Looking for a kit to ramp-up emergency preparedness? A new smartphone add-on may help.
Whether it’s hiking or following other noble outdoors pursuits, there’s always been the issue of how to communicate with other people when there’s no phone service—towers tend to be limited in sparsely populated areas.
Tools like Family Radio Service, or FRS radios, have limited fidelity; satellite is expensive—I recently wrote about Inmarsat’s cool but expensive new kit; and amateur, or ham, requires an exam and license.
One company, goTenna, reckons it has the answer to this outdoorsy dilemma. It plans to produce a simple smartphone radio add-on that bypasses MNOs.
If the upcoming device works as promised, it also has potential for business disaster planning purposes in urban environments too. During a phone service outage, for example, employees should be able to emergency chat using their existing, familiar smartphones.
goTenna showed the recently FCC-approved device at the International CES 2015 in Las Vegas earlier this month.
What is it?
goTenna’s device is a small, six-inch-long smartphone add-on gadget that lets users send and receive text messages and send their GPS location via plain old radio waves—no phone service required.
Text-based communication has an advantage over classic walkie-talkie use in disasters, partly because it’s a familiar medium, unlike walkie-talkie speech, and is less bandwidth-intensive—you don’t need to listen to wordy diatribes by inexperienced radio operators.
Arguably, texting is also less prone to miscommunication than voice.
Additionally, automatic message-retry and delivery conformation is helpful during chaos.
How it works
A water-resistant, 2-oz, baton-like 2-watt radio pairs with a smartphone using Bluetooth, and then communicates with other similarly connected hardware over 151-154 MHz walkie-talkie frequencies. Flash memory stores the messages.
An Android and iOS app provides 160-character texting, GPS position sharing, and offline maps.
GPS functionality is provided by the phone. Voice calling is not supported.
Battery life is 24-hours in continuous use. Charging is through common micro-USB.
A shout-out function polls all devices within range. Priority routing is used for emergency broadcasts.
It’s worth noting that FRS and amateur radios, which are often used during disasters, are not allowed to broadcast, through their licensing. Theoretically, users are not allowed to use those systems to announce that everyone leave the premises, for example.
Suggested goTenna uses include comms in remote areas where there’s no infrastructure, like hiking; areas where there are large numbers of people overwhelming existing infrastructure, such as at a sporting event or music festival; and in a disaster when infrastructure is compromised.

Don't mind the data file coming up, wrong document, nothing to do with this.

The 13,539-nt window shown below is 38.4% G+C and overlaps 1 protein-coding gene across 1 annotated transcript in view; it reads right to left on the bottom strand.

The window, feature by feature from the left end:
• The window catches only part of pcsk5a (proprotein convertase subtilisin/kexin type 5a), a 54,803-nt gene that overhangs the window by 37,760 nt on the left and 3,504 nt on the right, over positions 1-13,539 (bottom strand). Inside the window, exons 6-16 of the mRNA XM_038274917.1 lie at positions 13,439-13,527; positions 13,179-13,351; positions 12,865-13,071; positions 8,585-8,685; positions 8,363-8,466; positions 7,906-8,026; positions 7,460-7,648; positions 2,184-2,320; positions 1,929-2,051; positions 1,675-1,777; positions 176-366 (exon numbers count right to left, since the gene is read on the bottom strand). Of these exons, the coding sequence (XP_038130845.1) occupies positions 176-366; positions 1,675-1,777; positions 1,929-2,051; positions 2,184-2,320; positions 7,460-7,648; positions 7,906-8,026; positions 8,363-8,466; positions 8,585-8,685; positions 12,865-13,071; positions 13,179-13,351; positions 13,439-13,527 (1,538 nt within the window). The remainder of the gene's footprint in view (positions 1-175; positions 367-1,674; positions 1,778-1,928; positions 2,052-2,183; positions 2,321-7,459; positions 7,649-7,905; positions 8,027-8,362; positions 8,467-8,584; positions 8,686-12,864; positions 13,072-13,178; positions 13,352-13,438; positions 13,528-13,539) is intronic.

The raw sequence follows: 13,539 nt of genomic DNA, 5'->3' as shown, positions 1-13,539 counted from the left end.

Interestingly for enterprise, the device is 224-bit end-to-end encrypted. And for those concerned with increasing hacker activity in our future, it isn’t on the Internet at all.
CEO and co-founder Daniela Perdomo, said in a Gigaom interview that the device could also be used by those who want to avoid government intercepts "under repressive regimes."
MURS, though, has better long-distance propagation than GMRS and FRS because it uses lower frequencies.
Of course, range is dependent on topography. The manufacturer suggests a city street's environment would allow a half-to-one-mile range, forests two-to-three miles, and deserts four-to-six miles. Elevation would improve those numbers.
Remember that this system depends on publicly shared frequencies, unlike exclusive Mobile Network Operator frequencies which are dedicated to the particular MNO. That means you’re sharing the band with other VHF MURS users, which includes alarm companies.
However, Perdomo, in the same interview, said that the device can be used by "two people in the Sahara or 5,000 people at Coachella." So it sounds like they've thought of, and hopefully addressed, capacity issues.
Radio traffic volume always increases during a large-scale incident.
The goTenna devices are sold in two-packs. Current advance-order pricing is $149.99 for a pair. A four-pack costs $289.99 and there are no service fees.
The company says it will start shipping to the U.S. in spring 2015.
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